Then I felt angry at him for causing me such pain.
All that from a puff of air!
Upon reflection, I saw that I could have interpreted my husband’s behavior in numerous ways. Maybe he was just tired from the strenuous work he was doing. Maybe he was frustrated about something unrelated to me.
I realized then that I wasn’t really upset by my husband’s behavior, but how I had viewed myself in response to his behavior. And even if his frustration was directed at me, I could have seen it as a sign that he was in a bad mood, or not feeling well.
I didn’t have to take it personally or let it negatively affect my sense of self-worth.
The way we perceive another’s actions largely depends on how we perceive ourselves.
When we identify with our Ego, we lack a steady sense of who we are.
Our sense of worth and identity is largely dependent on how others view us. We’re constantly seeking out love, acceptance, and acknowledgement from others in order to maintain a positive sense of self. When we don’t receive these things, our sense of self feels weakened, even under attack. A criticism, negative judgment, or sign of disapproval (real or imagined) can quickly turn us into an emotional wreck.
Yet, when we identify with our True Self, we know that who we really are is never determined by external events or others’ reactions to us.
Our inner state remains stable. Since our sense of self is not bound to how others see or treat us, we are able to respond to conflict with less reactivity, and with more clarity and compassion. Like a sturdy oak, we can stay calm despite the storms that blow around us.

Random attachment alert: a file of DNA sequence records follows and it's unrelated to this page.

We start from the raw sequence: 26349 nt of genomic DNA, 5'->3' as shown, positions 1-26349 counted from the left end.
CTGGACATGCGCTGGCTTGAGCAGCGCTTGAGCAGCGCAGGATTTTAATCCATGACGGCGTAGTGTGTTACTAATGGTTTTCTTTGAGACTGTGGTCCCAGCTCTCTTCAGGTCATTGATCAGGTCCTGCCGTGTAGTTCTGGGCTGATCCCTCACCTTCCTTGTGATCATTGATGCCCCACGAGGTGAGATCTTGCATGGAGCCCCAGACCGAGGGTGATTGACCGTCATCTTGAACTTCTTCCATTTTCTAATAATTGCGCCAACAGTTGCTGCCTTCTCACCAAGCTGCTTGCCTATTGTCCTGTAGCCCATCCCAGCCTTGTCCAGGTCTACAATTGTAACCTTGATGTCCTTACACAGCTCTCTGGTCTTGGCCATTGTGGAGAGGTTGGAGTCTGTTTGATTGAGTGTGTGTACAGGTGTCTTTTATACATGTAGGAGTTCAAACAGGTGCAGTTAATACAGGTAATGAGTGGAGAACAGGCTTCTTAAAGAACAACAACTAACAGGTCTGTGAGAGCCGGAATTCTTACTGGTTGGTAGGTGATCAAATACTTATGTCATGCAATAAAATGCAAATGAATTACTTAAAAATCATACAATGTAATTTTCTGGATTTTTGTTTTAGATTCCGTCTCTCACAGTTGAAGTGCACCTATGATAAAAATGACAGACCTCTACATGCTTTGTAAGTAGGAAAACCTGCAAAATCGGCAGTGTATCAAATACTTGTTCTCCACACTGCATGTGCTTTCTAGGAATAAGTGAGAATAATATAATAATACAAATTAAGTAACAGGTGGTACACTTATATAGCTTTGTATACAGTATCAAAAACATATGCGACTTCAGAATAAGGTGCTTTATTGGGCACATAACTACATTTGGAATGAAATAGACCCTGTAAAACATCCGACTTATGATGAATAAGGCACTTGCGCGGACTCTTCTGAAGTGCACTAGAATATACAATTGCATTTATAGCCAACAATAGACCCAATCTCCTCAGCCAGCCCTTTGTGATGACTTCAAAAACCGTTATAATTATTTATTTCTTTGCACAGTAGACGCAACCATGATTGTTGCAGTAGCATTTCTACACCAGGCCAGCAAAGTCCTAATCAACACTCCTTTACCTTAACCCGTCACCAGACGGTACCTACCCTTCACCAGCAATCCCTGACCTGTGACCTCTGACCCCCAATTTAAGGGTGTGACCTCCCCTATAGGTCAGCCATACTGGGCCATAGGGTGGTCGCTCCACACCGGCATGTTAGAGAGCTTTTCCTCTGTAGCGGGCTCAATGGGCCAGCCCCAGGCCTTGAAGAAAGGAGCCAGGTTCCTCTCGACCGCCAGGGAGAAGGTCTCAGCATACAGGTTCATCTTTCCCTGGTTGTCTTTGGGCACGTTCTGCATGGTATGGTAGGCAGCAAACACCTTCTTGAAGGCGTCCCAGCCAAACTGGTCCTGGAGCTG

I saw that my attachment to my Ego-based thoughts was the major cause of my pain, not my husband’s behavior.
Once I identified the primary source of my discomfort, I was able to respond to it more constructively. I was able to observe my thoughts with increased detachment, instead of getting “sucked in” by them. I could more clearly assess how true or accurate these thoughts were, and I could choose to let of go of those that were no longer serving me, and give my energy those that did.
From there, I could better communicate with my husband about the situation.
I was able to let him know how his behaviors triggered negative reactions in me, without blaming or shaming him.
In return, he was able to explain and apologize.
With a little self-awareness, a potentially minor conversation that had turned so sour was reformed as a chance to increase our sense of connection.
Conflicts are not only opportunities to increase connection and understanding with another, but also opportunities for inner healing.
When we are aware of our own internal causes of suffering, another person’s challenging behavior can gift us with increased self-awareness and an invitation to do inner work to overcome our limiting and painful beliefs about ourselves, and become better connected to who we really are.
Love elephant and want to go steady?
Apprentice Editor: Emily Bartran / Editor: Catherine Monkman
Photo: Barbara Martin/Pixoto